Fundraising for the monument, led by the survivors of the 54th Massachusetts Volunteer Infantry and emancipated Black people from Beaufort, South Carolina, began immediately after the battle, but funds were redirected because the Beaufort site was found unsuitable and local white people expressed resentment.[2]

The monument was vandalized in 2012, 2015, and 2017. On May 31, 2020, as part of the 2020 George Floyd protests, the back of the monument was vandalized with phrases such as "Black Lives Matter", "ACAB," and "Fuck 12". As part of a renovation plan, the front had been covered with plywood, which also received graffiti.[4][5]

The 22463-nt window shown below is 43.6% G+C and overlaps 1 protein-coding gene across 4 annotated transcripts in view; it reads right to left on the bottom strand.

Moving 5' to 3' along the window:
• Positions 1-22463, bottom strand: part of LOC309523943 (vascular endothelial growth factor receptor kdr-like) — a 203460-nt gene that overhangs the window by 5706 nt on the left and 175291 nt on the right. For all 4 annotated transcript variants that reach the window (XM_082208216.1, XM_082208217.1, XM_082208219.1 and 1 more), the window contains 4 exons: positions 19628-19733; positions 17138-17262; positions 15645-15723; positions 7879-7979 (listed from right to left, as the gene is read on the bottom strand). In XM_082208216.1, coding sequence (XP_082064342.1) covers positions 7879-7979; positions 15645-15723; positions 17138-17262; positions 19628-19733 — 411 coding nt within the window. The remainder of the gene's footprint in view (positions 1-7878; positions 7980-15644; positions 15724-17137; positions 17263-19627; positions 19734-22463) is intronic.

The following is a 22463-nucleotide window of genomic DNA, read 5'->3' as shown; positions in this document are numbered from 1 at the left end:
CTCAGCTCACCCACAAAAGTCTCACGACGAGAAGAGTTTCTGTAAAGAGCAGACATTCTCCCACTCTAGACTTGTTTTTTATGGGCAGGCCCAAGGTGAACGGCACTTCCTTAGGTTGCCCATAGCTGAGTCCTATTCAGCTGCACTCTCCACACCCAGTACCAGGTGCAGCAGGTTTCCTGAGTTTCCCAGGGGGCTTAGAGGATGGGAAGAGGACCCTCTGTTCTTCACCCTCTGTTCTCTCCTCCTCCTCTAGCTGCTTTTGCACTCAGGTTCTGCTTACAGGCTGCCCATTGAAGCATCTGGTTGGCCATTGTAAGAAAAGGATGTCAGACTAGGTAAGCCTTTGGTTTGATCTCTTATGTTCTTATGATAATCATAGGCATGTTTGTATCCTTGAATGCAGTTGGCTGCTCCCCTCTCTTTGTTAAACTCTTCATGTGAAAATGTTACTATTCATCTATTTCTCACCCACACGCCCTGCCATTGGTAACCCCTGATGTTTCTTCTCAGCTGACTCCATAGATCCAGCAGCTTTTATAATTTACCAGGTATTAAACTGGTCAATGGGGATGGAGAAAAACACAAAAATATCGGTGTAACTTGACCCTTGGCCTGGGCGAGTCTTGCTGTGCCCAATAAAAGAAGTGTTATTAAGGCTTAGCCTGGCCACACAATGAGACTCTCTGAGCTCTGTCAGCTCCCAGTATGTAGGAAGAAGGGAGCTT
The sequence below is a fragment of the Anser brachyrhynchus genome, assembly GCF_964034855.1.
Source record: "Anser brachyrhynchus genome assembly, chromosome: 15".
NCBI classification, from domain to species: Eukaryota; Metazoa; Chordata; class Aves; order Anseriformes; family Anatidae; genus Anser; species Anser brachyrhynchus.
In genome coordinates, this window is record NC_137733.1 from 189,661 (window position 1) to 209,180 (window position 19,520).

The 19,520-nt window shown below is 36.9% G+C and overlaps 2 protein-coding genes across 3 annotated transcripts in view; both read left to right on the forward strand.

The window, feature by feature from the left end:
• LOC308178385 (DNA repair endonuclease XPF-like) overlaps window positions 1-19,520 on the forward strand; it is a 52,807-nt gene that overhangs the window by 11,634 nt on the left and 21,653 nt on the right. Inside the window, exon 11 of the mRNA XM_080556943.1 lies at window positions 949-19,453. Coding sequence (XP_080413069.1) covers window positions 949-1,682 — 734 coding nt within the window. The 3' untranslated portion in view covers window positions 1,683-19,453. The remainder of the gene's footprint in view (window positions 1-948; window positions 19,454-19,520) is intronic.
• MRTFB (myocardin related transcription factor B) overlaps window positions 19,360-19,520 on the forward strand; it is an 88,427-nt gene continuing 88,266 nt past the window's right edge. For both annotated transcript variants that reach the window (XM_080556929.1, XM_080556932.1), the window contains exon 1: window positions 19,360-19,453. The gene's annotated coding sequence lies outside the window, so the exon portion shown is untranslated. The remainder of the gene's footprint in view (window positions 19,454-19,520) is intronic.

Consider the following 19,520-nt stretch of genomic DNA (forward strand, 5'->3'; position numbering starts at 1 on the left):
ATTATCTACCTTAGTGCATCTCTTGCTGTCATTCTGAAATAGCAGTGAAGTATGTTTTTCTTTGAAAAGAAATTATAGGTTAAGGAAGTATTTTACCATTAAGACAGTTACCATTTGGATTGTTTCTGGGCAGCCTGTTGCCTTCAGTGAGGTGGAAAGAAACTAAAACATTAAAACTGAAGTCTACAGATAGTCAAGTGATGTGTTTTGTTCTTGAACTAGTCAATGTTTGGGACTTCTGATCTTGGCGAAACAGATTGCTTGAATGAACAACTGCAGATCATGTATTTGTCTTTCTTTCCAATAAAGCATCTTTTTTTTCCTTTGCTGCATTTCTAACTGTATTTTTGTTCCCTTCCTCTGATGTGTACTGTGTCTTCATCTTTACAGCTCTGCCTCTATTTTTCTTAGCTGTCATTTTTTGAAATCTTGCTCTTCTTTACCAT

Restoration of the monument began on May 20, 2020, and is expected to be completed in November 2020. The memorial will be removed and taken to an offsite location for restoration that is scheduled to take five to six months. While the bronze sculpture is being cleaned and repaired, a new concrete foundation will be built. The project will cost $2.8 million and includes an augmented reality mobile app that will assist visitors in experiencing the monument.[6] There will be new signage detailing the history of the Civil War, the 54th Regiment, and the monument itself, with QR codes for the AR app.[7]

In July 2020, the monument became a focus of discussion during the iconoclasm that took place as part of the George Floyd protests[8]

Dedications and inscriptions[edit]

Saint-Gaudens created distinct features for each of the African-American soldiers, distinguishing them as individuals, along with their commanding officer. The work was dedicated by philosopher William James of Harvard: